A Hospital Hit by Hackers, a Baby in Distress: The Case of the First Alleged Ransomware Death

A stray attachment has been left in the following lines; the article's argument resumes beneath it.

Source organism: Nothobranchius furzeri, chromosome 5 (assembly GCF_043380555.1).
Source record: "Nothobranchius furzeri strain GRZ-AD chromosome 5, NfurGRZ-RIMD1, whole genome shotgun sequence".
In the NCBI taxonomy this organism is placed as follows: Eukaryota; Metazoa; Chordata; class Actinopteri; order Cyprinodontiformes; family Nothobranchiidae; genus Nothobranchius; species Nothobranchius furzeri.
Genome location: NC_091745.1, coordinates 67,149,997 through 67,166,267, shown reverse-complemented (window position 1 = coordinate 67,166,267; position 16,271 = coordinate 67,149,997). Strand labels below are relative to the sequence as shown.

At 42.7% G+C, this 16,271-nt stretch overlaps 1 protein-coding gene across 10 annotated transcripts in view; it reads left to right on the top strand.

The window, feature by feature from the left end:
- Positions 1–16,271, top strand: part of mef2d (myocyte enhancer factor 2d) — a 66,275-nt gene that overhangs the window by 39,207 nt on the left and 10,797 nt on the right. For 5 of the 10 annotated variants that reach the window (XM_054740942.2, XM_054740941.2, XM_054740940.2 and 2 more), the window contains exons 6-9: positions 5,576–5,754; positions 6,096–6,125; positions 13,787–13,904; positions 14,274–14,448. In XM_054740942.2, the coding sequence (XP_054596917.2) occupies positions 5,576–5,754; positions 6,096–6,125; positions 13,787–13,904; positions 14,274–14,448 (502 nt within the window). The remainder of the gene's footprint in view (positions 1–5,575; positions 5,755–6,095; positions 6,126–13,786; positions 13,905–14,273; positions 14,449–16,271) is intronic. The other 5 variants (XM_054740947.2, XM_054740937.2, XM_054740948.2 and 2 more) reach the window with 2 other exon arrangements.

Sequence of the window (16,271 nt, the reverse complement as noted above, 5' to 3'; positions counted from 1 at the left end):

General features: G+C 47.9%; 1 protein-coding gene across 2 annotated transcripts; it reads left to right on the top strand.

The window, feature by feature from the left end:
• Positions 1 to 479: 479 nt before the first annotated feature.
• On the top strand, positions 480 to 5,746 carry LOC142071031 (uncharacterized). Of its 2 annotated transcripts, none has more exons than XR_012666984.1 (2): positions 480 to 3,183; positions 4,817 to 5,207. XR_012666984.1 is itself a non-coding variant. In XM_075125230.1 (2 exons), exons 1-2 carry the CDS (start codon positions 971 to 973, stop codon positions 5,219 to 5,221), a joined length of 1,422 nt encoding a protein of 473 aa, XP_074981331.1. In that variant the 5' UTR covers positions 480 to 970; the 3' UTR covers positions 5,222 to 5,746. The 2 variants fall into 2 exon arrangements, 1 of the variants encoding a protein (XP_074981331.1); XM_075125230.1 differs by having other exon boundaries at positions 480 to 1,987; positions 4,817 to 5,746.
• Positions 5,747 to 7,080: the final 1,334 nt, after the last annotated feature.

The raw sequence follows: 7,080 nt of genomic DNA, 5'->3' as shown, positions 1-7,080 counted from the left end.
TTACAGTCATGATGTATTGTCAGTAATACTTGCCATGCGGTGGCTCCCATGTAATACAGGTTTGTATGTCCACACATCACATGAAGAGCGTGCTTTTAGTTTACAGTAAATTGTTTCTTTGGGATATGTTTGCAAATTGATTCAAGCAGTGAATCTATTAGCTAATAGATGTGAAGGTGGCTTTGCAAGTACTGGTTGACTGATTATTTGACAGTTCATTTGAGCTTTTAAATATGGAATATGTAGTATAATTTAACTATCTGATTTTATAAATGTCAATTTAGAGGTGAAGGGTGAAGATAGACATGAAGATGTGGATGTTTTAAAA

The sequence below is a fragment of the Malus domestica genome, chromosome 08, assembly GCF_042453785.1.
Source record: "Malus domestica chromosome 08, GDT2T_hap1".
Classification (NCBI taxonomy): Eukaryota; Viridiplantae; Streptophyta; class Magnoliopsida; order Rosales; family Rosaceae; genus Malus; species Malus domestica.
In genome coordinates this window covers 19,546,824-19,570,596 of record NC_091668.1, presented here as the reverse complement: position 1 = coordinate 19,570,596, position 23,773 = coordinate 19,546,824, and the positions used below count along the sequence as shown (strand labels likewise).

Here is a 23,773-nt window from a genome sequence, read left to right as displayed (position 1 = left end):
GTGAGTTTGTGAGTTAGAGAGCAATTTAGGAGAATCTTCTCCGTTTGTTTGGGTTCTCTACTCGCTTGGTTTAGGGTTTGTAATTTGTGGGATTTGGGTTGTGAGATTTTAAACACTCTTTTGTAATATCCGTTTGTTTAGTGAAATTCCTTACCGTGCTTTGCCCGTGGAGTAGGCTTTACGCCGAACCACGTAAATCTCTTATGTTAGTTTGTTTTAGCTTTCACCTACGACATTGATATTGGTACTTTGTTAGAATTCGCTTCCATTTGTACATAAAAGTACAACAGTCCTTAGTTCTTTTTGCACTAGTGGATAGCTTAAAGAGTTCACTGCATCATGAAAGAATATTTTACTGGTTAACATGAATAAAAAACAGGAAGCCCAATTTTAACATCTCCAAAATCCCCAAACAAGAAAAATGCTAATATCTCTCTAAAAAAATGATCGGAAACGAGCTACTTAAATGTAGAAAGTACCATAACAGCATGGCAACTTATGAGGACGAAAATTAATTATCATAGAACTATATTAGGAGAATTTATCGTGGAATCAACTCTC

A lawsuit filed against Alabama's Springhill Medical Center alleges that a 2019 ransomware attack directly contributed to the death of a newborn, which if proven in court, would mark the first confirmed death from a ransomware attack. Teiranni Kidd was admitted to the hospital nearly eight days into a ransomware attack that made patient health records inaccessible and left fewer eyes on fetal heart rate monitors because they could not be displayed at the nurses' station. Medical personnel in the labor and delivery unit resorted to texting each other with updates on patients, and the hospital laboratory sent over printouts of lab reports. Kidd's daughter was born with the umbilical cord wrapped around her neck, a condition that sets off warning signs on the heart monitor when the tightened cord cuts off the supply of blood and oxygen to the baby. The infant, named Nicko Silar, was diagnosed with severe brain damage and died nine months later. The attending obstetrician, Katelyn Parnell, said the death of Kidd's daughter was preventable because had she seen the paper strip from the monitor showing the fetus was in distress, she would have performed a C-section. Kidd has sued the medical center, asserting that data about her baby's condition never made it to Parnell because the hack eliminated the additional layer of scrutiny the heart rate monitor would have received at the nurses' station. Springhill had declined to pay the ransom when the hackers, believed to be the Russian-based Ryuk gang, attacked on July 8, 2019. The hospital has denied any wrongdoing in this case.
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